Trying to find parking near the University of Winnipeg (U of W), especially during the weekday, can be challenging.
Drivers may struggle with a limited number of spots, two-hour limits and $3 per-hour rates.
Well, drivers may soon fear no more, (or, at the very least, fear a little less), as the new bylaw governing parking in Winnipeg has brought a number of potentially helpful measures into effect.
The by-law contains several provisions, but a small handful of them are of particular relevance to the U of W community. Arguably most relevant is the availability of 30-minute extensions to parking that’s already paid, either at the meter or via the PayByPhone app.
Colin Stewart, spokesperson for the Winnipeg Parking Authority, explains that since U of W students have been some of the quickest adopters of the PayByPhone app over traditional parking meters among any demographic in the city, they should be getting the most usage out of these extensions.
“We expect students to pick up on this and use it way more than the rest of the general public, because everyone’s got a smartphone,” he says. “If you have to go all the way back to your car to add the extra 30 minutes, that’s much harder to do than doing it on your phone.”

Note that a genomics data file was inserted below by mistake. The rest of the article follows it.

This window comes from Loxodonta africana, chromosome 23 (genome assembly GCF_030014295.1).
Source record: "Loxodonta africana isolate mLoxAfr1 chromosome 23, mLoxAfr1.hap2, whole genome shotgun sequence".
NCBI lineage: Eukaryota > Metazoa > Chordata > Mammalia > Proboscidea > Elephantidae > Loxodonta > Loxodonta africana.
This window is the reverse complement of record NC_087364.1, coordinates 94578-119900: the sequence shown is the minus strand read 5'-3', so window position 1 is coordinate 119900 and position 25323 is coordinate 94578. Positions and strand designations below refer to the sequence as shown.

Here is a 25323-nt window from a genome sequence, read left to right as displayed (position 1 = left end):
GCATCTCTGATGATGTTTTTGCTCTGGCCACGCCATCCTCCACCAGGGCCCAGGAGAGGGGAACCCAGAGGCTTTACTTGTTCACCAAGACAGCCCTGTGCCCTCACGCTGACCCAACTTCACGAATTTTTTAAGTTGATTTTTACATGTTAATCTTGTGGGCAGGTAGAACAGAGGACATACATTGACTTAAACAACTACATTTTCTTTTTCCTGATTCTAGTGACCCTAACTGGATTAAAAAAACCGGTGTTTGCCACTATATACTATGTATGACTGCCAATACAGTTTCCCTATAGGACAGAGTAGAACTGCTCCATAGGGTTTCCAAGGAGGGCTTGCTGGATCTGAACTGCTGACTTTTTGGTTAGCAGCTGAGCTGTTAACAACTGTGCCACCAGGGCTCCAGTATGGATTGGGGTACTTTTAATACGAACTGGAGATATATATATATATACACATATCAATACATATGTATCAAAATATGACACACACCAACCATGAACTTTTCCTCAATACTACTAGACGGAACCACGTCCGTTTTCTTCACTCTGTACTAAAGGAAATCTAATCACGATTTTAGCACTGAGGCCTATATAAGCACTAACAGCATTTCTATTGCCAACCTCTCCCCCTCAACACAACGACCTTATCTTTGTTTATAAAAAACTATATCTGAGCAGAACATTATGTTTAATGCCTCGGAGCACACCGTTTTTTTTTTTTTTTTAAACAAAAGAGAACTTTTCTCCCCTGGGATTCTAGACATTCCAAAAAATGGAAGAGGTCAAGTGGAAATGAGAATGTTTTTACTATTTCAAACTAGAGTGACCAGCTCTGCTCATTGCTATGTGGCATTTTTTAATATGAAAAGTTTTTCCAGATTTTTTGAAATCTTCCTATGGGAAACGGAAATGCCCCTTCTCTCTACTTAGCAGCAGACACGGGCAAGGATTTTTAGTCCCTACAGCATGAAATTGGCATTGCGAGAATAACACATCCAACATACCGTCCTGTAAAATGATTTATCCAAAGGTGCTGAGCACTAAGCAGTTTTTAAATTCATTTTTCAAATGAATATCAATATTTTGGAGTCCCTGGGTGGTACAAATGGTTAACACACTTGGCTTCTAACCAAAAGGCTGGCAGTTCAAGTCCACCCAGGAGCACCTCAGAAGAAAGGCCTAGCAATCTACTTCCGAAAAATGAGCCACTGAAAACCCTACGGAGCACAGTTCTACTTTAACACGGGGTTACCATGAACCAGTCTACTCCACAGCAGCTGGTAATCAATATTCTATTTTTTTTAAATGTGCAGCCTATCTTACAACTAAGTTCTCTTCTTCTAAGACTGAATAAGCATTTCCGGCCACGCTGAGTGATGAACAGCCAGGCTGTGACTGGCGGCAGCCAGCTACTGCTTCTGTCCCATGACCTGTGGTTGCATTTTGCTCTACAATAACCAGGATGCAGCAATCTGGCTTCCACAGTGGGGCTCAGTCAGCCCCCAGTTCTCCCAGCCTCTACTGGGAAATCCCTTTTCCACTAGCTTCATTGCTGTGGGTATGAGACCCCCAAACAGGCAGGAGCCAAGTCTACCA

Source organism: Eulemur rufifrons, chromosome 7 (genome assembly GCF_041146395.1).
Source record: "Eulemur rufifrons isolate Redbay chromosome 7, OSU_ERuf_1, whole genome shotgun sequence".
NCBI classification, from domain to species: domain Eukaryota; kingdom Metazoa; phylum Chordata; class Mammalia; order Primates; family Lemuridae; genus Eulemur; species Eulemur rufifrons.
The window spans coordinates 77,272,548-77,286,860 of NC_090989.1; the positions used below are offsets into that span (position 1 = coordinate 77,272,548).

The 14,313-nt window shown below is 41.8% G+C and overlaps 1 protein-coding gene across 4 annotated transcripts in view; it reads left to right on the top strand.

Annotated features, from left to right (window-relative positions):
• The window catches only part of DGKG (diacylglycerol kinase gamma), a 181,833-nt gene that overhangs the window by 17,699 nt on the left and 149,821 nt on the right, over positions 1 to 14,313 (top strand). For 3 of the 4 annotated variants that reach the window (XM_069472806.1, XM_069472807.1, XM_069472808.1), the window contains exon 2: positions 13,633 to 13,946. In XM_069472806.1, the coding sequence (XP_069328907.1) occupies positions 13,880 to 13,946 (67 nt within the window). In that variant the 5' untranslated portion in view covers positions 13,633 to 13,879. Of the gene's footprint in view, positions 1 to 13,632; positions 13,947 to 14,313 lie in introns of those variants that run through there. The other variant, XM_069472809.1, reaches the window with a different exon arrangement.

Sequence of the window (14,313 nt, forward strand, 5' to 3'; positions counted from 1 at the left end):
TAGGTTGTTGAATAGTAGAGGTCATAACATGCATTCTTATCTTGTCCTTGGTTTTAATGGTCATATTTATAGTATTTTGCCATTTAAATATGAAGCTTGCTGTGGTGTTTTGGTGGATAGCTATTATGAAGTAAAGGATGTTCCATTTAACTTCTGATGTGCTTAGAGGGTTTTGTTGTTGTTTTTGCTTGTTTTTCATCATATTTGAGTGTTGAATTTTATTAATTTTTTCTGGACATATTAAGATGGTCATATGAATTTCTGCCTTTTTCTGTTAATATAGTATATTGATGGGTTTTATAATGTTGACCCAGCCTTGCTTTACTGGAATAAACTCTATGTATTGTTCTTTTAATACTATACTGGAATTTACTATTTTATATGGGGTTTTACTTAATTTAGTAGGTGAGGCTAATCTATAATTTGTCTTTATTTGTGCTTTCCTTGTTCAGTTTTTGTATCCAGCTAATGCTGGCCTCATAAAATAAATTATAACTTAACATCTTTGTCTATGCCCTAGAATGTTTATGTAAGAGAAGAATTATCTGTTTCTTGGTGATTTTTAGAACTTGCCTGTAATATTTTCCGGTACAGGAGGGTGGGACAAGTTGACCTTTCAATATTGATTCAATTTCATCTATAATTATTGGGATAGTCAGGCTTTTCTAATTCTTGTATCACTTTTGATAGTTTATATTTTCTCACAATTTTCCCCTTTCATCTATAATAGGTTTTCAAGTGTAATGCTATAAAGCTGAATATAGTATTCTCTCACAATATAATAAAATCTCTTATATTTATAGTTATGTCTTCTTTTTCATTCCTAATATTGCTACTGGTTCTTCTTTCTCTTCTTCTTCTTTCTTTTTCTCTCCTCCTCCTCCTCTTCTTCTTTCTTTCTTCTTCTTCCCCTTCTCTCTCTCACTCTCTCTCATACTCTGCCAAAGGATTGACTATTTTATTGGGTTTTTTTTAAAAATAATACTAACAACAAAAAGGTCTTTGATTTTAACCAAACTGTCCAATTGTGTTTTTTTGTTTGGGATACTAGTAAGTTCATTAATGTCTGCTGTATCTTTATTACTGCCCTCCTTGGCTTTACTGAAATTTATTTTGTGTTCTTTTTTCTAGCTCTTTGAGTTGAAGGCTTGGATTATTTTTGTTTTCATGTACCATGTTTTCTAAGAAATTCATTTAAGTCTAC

Imagine a situation where a class, lab or group work session runs longer than one anticipated while paying for parking. Whereas previously one would have to leave to move their car and come back, they can now simply purchase an extension on their smartphone in a matter of seconds.
Other changes introduced within the by-law include a requirement to park on a different block when the maximum time is reached in a 1- or 2-hour zone, and a new process for disputing parking tickets.
Whereas ticket disputes used to mean going to Provincial Court to speak to a Justice of the Peace, they can now be settled at the Parking Store, located at 495 Portage Ave, next to the U of W Student Services office.
Tomasz Maciejewski, an Education student, is enthusiastic about the bylaw changes.
“I welcome any changes that will make things easier for students who drive, especially given how limited the options are at the downtown campus,” Maciejewski says.
While he’s satisfied with the new bylaw, he wishes the university administration would do more with private companies to address the cost of parking on or near campus.
“People live, work and study in different places, and a car can be a necessity in spite of the other options available,” he argues. “Students who drive deserve better than to have their needs exploited by companies like Impark.”